Biased for honesty, blind to the facts

What do I value? I value honesty. I’ve known this for a long time. Recently, though, I’ve realized how the value has gotten a bit puffy in my head. It’s become a bias, because that’s how a bias operates: it starts as a healthy appreciation for something before inflating like a balloon until it blocks our view of other equally or more important things. It’s so ridiculous! It makes me laugh. But first, I’ll explain.

There was a guy I met in college who I saw pretty regularly for a brief period of time. We met through my advanced Korean class; I was a junior, he was a grad student in East Asian Studies. I don’t know what else to call it other than a semi-regular thingie because we never ventured off the comforts of campus together and there was neither commitment nor risk involved. It did feel vaguely exclusive and intriguing. We would sit and talk for hours at a cafe outside one of the libraries and he was pretty affectionate. And, now that I’m writing this post, I remember how it all started. He had asked for my phone number early in term to get to know me more. He told me all about a paper he was developing—just a personal project, independent of his degree—about his philosophy on relationships: an intricate model involving levels of intimacy and an interesting labeling system. Looking back, that conversation probably solidified my interest in him because at least one efficient way to my heart is through my head, and discussing interpersonal relationships fascinates me anyway.

After a couple of weeks, I recall him holding my hand by that library cafe and telling me, “I want you to know I’m really interested in you, and once I really start liking a girl, I’ll want to have sex pretty soon.” Okay, but what I actually heard was: “I’m not afraid to broach awkward topics, and you can trust me to be honest with you.” All I heard was quality of honesty, and my attraction to him skyrocketed, which inevitably led to major confusion on my part once he stopped calling, things started feeling tense in class and our connection was clearly cut.  Continue reading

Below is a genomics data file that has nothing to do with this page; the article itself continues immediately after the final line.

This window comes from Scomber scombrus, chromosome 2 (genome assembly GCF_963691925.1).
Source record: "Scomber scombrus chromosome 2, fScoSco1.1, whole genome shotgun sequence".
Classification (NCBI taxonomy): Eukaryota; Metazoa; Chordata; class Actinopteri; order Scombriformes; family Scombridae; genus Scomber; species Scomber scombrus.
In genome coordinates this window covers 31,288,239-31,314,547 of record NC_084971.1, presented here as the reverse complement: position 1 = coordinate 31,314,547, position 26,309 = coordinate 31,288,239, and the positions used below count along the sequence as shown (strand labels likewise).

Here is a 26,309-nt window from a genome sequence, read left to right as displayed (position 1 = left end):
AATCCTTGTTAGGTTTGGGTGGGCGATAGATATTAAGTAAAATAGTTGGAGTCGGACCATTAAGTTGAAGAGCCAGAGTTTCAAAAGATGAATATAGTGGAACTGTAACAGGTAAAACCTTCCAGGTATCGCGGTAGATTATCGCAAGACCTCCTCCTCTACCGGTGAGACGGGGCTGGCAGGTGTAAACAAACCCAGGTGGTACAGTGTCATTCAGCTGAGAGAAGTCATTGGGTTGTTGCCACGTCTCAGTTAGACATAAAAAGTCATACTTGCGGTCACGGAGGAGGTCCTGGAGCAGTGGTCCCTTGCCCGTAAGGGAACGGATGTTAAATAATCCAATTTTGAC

20 Qs on 20s: Question 2, on dating in New York

This is a series of interviews with friends between 20 and 29 years of age. The aim of this series is not to capture anyone’s individual identity, but rather to glimpse the bigger beyond of what it’s kinda, generally like to be a “twentysomething” these days. I’m attempting a word-based pointillism.

Question 2: Great. You’re a woman in your 20s in New York City. What is great and/or what do you hate about dating in this city? Continue reading

20 Qs on 20s: Question 1, on issues in general

This is a series of interviews with friends between 20 and 29 years of age. The aim of this series is not to capture anyone’s individual identity, but rather to glimpse the bigger picture beyond of what it’s kinda, generally like to be a “twentysomething” these days. I’m attempting a word-based pointillism.

Question 1: What’s an issue you have seen or are experiencing that seems particular to your 20s? (Or, at least, you really hope so.) Continue reading

The literate city

On my way to yoga one morning, I selected five books for free off the stoop of a neighbor’s brownstone, halting my frenetic walk (I was late) to peruse the unsupervised pile. On my way back home an hour later, I picked up another four books from yet another generous house front. This another-man’s-treasure thing goes on all the time around here, so I’m no longer confused or suspicious (This must be a trick?!) by it. At the same time, I can’t forget how special it is. Around these brownstone neighborhoods, people leave out books left and right. There’s even a house with a standing red receptacle labeled “Lending Library.” I’ve checked it repeatedly; it’s definitely in use. This local circulation of books provides a glimpse into our neighbors’ interior, book-filled lives and still it’s only one of the signs. People here are reading so much that the fact spills out everywhere. It’s a bit of a dream.